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by Emily Lloyd on 2018-06-24T18:51:00-05:00 in Books and Reading, Kids | Comments

Recommending books I've enjoyed to kids who might like them, too is one of my favorite parts of my job. Here are a few published in 2018 that I'm excited to share with middlegrade readers:

Cover Art Peasprout Chen, Future Legend of Skate and Sword by Henry Lien
Publisher's Weekly called Peasprout Chen "massively entertaining," and it absolutely is. Others have described it as Harry Potter meets Crouching Tiger, Hidden Dragon, and that's apt, too. Peasprout is a master at wu liu, a sport that combines martial arts and figure skating (and is every bit as exciting to "watch" in your mind's eye as Quidditch). She's just arrived in Pearl, a city built of a magical substance called "pearl" that renders the entire city skateable, to face cut-throat competition for a spot at Pearl Famous Academy of Skate and Sword. Cinematic action, political intrigue, edge-of-your-seat sportswriting, mysterious sabotage, and clever worldbuilding make this a great pick for kids who love smartly-written adventures --including Harry Potter and Percy Jackson fans. 
Cover Art Endling: The Last by Katherine Applegate
I think of Katherine Applegate as the Margaret Atwood of children's literature: she can write in ANY genre and it's brilliant. Here, the author of The One and Only Ivan creates a brand-new fantasy world inhabited by, among others, dairnes, wobbyks, and humans. The story centers around Byx, a young dairne---creatures who look similar to dogs but walk on two legs, can converse with humans, can always tell when someone is lying, and are hunted by humans for their incredibly soft fur. They're also rumored to be extinct, and Byx's pack is beginning a journey north to see if any others still exist. Then humans find and slaughter her pack, leaving Byx--who had been a ways off from the group--a possible "endling": the last of her species, anywhere. ​Now Byx's quest begins.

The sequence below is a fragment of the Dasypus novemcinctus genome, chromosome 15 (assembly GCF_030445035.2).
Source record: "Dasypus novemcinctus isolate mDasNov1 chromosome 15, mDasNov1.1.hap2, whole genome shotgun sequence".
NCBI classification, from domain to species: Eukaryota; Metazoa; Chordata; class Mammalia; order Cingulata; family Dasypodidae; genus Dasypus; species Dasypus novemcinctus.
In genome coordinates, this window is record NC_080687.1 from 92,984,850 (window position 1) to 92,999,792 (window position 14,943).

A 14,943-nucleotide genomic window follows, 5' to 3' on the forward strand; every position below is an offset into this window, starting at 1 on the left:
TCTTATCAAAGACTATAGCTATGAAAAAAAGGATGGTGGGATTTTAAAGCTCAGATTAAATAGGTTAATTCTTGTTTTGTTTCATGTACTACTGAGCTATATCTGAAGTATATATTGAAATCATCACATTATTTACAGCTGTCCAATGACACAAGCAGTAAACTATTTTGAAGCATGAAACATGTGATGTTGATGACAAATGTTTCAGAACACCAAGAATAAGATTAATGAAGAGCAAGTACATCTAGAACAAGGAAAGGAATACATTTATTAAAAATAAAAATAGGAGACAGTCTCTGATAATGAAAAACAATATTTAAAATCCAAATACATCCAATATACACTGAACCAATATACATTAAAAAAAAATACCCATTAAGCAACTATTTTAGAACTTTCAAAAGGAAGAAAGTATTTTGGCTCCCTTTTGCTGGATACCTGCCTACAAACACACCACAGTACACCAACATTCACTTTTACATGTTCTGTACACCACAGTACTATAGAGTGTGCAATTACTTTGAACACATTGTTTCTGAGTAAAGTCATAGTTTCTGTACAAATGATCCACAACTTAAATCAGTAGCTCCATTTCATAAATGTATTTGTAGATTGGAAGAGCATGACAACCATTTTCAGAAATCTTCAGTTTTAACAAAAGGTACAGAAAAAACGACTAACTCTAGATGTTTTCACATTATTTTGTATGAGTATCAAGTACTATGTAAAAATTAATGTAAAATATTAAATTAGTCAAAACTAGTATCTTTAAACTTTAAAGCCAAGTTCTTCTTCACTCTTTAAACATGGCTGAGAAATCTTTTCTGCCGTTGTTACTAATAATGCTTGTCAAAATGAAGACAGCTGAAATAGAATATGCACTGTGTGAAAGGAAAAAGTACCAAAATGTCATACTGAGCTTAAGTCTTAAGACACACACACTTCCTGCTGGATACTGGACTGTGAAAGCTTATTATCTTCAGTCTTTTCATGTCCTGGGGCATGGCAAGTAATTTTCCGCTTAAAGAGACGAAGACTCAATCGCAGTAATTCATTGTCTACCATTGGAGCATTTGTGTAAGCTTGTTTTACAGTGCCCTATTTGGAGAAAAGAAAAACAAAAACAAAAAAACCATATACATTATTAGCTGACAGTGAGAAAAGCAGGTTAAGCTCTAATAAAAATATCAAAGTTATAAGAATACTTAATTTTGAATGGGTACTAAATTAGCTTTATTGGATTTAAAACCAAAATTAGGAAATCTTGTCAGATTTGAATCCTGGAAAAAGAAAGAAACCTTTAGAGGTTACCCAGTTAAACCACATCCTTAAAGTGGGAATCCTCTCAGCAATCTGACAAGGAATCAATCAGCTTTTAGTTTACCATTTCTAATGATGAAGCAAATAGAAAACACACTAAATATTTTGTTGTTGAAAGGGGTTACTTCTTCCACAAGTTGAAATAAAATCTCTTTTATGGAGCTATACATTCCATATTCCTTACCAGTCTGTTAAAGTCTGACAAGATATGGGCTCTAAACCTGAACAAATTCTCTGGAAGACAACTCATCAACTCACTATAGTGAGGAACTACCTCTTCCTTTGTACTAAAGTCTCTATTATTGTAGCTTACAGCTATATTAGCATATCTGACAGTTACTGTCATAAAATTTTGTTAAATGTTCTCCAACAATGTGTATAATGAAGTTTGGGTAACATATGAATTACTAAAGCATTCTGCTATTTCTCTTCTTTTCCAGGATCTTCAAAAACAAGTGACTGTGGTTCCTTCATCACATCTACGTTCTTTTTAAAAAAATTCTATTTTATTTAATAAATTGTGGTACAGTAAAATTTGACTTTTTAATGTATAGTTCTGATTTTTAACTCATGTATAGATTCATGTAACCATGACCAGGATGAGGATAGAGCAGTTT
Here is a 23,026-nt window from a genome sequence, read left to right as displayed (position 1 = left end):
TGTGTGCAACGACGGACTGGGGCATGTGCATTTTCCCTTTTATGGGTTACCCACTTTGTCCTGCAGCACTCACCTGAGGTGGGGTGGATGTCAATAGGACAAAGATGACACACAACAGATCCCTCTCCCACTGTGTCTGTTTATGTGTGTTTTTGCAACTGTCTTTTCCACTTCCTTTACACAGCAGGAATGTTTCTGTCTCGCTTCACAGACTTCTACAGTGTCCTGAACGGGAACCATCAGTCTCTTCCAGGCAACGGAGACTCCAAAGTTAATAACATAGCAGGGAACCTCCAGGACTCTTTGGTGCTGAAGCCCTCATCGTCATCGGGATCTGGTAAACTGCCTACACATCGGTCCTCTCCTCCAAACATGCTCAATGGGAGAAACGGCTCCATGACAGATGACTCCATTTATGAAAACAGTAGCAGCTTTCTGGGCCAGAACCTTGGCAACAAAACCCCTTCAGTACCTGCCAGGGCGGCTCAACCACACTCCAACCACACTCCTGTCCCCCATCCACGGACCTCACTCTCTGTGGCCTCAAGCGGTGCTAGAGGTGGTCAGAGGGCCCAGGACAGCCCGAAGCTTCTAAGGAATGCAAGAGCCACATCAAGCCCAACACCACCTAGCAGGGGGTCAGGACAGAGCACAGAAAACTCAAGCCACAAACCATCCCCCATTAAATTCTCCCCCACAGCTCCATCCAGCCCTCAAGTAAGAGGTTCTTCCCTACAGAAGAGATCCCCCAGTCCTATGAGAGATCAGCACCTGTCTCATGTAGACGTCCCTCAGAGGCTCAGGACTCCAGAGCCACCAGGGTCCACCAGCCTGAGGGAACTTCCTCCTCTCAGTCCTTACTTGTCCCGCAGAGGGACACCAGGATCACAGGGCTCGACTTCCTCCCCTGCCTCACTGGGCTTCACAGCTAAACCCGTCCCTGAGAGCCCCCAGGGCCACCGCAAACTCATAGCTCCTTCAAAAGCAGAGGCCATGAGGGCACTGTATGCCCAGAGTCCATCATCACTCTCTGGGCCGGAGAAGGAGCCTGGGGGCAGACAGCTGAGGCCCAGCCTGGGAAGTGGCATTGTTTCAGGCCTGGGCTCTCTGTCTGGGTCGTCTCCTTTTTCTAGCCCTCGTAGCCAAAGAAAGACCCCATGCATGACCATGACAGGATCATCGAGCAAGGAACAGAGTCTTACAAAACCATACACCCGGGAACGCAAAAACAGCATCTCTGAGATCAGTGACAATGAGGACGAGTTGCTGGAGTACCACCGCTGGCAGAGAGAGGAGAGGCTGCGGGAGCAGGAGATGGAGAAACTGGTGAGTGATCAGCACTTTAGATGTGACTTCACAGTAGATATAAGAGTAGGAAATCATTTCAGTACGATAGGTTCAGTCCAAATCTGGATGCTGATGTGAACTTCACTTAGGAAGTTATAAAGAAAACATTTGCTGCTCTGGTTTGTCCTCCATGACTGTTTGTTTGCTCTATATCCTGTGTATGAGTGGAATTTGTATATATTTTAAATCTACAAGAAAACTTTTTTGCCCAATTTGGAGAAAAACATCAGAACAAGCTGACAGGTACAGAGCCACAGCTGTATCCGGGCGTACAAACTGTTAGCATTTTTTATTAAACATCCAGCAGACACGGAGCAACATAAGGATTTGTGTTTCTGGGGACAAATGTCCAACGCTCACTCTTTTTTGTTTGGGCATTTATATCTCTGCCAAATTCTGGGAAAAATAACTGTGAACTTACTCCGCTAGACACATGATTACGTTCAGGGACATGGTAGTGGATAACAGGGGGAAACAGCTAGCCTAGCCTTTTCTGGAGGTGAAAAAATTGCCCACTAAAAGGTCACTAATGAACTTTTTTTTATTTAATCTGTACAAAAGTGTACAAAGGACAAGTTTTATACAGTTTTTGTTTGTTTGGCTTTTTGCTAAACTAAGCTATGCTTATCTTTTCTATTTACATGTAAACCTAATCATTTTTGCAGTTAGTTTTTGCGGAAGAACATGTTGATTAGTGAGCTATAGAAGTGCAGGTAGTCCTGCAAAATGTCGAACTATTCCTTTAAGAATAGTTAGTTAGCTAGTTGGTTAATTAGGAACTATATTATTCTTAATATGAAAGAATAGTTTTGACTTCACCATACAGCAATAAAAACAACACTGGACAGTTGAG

Cover Art The Cardboard Kingdom by Chad Sell
There are several new graphic novels out that will appeal to Raina Telgemeier's legions of fans. Vera Brosgol's Be Prepared and Hope Larson's All Summer Long are the most similar to Telgemeier's in that their stories center around single female protagonists coming of age. The Cardboard Kingdom instead touches on the home lives of a wide range of kids living in the same neighborhood, and the fantasy characters they become when they design cardboard costumes for themselves and create a shared world in their neighborhood. A moving, spirited testament to imaginative play and its ability to lift us above our everyday, sometimes not-so-great, lives. 

Cover Art Sparks! by Ian Boothby; Nina Matsumoto (Illustrator)

Sparks!, also a graphic novel, is hilarious fun. August, an indoor cat, is a brilliant inventor. Charlie, an indoor-outdoor cat, isn't afraid of anything. Resigned to the fact that humankind finds dogs more heroic than cats, they team up to become Sparks, a canine superhero (who is really two cats in a mechanical dog suit). Their work is cut out for them when an evil alien disguised as an adorable baby comes to town with the goal of conquering the planet. While the premise may sound lowbrow, sophisticated and wickedly observed details and dialogue run throughout the book. 

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